Hopeless Records announce their new signing, Air Dubai, today. AP caught up with JON SHOCKNESS, vocalist of the Denver sextet, to talk about their decision to sign with Hopeless, their hip-hop-meets-rock musical style and future plans, which include a full-length album, Be Calm, which is tentatively slated for a 2013 release.
INTERVIEW: Brittany Hill
So how’d signing to Hopeless come about?
Honestly, I don’t really know how it happened. We had a show in L.A. a couple months ago, and I think one of the people in the audience was a friend of one of the guys at Hopeless, so he was like, “Hey, you guys should check this band out that just played here.” I think they looked us up after that, and I think they had heard a little bit about us before, but, I think, hearing a one-person-away contact say it was really what did it. The indie label thing has always been attractive to our band. We don’t really want to lose who we are as artists, so, when they were like, “We’re an indie label, and we want you to be yourselves,” I think that was what really did it for us.
You’re a really different sound for the Hopeless roster. Do you think that will work for or against you guys?
Honestly, I think it’s a good opportunity because there’s that sound Hopeless usually has, but, with us, we’re a completely different band. Hopefully, we’ll get a little bit more attention, being that different band, and they’ll try to market us to different people. It will be a challenge for them as well as for us, being on a label where we don’t really fit with the rest of our labelmates–which is kind of cool. I think we’re seeing it as a positive.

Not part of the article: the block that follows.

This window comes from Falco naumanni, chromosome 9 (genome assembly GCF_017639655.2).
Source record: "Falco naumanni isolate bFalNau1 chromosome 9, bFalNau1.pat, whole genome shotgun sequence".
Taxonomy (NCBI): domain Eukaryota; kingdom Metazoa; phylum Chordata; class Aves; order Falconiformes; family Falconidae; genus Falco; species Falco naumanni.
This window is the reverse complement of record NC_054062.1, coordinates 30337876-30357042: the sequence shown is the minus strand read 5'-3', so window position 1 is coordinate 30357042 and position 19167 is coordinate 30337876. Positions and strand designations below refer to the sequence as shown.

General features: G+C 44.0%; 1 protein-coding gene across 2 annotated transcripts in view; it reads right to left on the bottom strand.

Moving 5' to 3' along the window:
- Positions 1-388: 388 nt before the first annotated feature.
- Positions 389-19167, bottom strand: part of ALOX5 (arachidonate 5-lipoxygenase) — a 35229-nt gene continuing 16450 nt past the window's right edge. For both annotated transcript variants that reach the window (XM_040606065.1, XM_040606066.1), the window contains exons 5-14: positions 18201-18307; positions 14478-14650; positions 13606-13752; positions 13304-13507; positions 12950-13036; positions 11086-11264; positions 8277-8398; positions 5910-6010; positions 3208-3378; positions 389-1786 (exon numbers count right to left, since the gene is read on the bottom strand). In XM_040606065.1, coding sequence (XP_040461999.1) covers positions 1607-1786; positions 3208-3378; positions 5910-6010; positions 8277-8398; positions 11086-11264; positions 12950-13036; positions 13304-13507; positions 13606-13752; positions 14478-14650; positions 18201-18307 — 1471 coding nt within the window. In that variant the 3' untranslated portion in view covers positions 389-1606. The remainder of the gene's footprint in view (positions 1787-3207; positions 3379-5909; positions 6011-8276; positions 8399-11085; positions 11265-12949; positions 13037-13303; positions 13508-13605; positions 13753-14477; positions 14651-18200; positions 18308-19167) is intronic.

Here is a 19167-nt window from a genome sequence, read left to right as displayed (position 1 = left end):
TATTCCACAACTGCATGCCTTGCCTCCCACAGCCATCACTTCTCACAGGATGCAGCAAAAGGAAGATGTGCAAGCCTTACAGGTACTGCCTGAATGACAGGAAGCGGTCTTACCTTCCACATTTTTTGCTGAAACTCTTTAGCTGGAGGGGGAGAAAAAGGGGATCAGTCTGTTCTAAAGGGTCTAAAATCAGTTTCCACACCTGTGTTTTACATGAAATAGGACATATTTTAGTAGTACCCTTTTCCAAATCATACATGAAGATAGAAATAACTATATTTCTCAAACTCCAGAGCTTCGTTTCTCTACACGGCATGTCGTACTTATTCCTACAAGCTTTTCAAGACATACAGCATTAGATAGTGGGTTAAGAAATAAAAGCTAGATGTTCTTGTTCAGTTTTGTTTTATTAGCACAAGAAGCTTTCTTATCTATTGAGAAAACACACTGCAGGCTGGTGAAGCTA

In the broader scope, how do you distinguish yourselves from similar bands, like Gym Class Heroes, who have emerged with this hip-hop-meets-rock style you are doing? What makes Air Dubai different?
I think we’re different because we don’t really think about it. We don’t really say, “We are a hip-hop band that try to do rock music.” We don’t want to fit into a “This is who we are” thing. It’s like, “We’re going to try to do this on this album and see where it goes.” Instead of being that hip-hop-rock sound, we’re just like, “Let’s do what feels good to us.”
Do you all come from different backgrounds?
Honestly, it’s kind of weird because I feel like if it wasn’t for Air Dubai, we probably would have never met because we’re all such different people. As far as what we listen to musically, we listen to a lot of the same stuff, but a lot of us didn’t even listen to hip-hop until high school. I grew up on it, but I didn’t listen to indie music until I met these guys. Our different backgrounds are making [our music] a melting pot and influencing our sound.
What’s in the future for Air Dubai, and how’s Hopeless going to play into that?
We just want to tour more. That’s one of the biggest things that we’ve been missing in our band, just getting out on the road as much as we can, and seeing new places and meeting new people. We also have an album coming out soon. I don’t know the exact date yet, but it’s finished, and we had to push it back because of the Hopeless signing. It’s probably going to be spring of next year. The reason we pushed it back [was that] we could either release it to our small crowd that knows us, or we’ll release it to the Hopeless crowd, which is tenfold what we have now. It’s just about what’s best for us and our fan base we’re trying to reach, instead of just being like, “We have a fanbase. We know what we’re doing.” It’s like, “Let’s take some help from Hopeless and let’s see what they can do for us.” I think that will be really cool.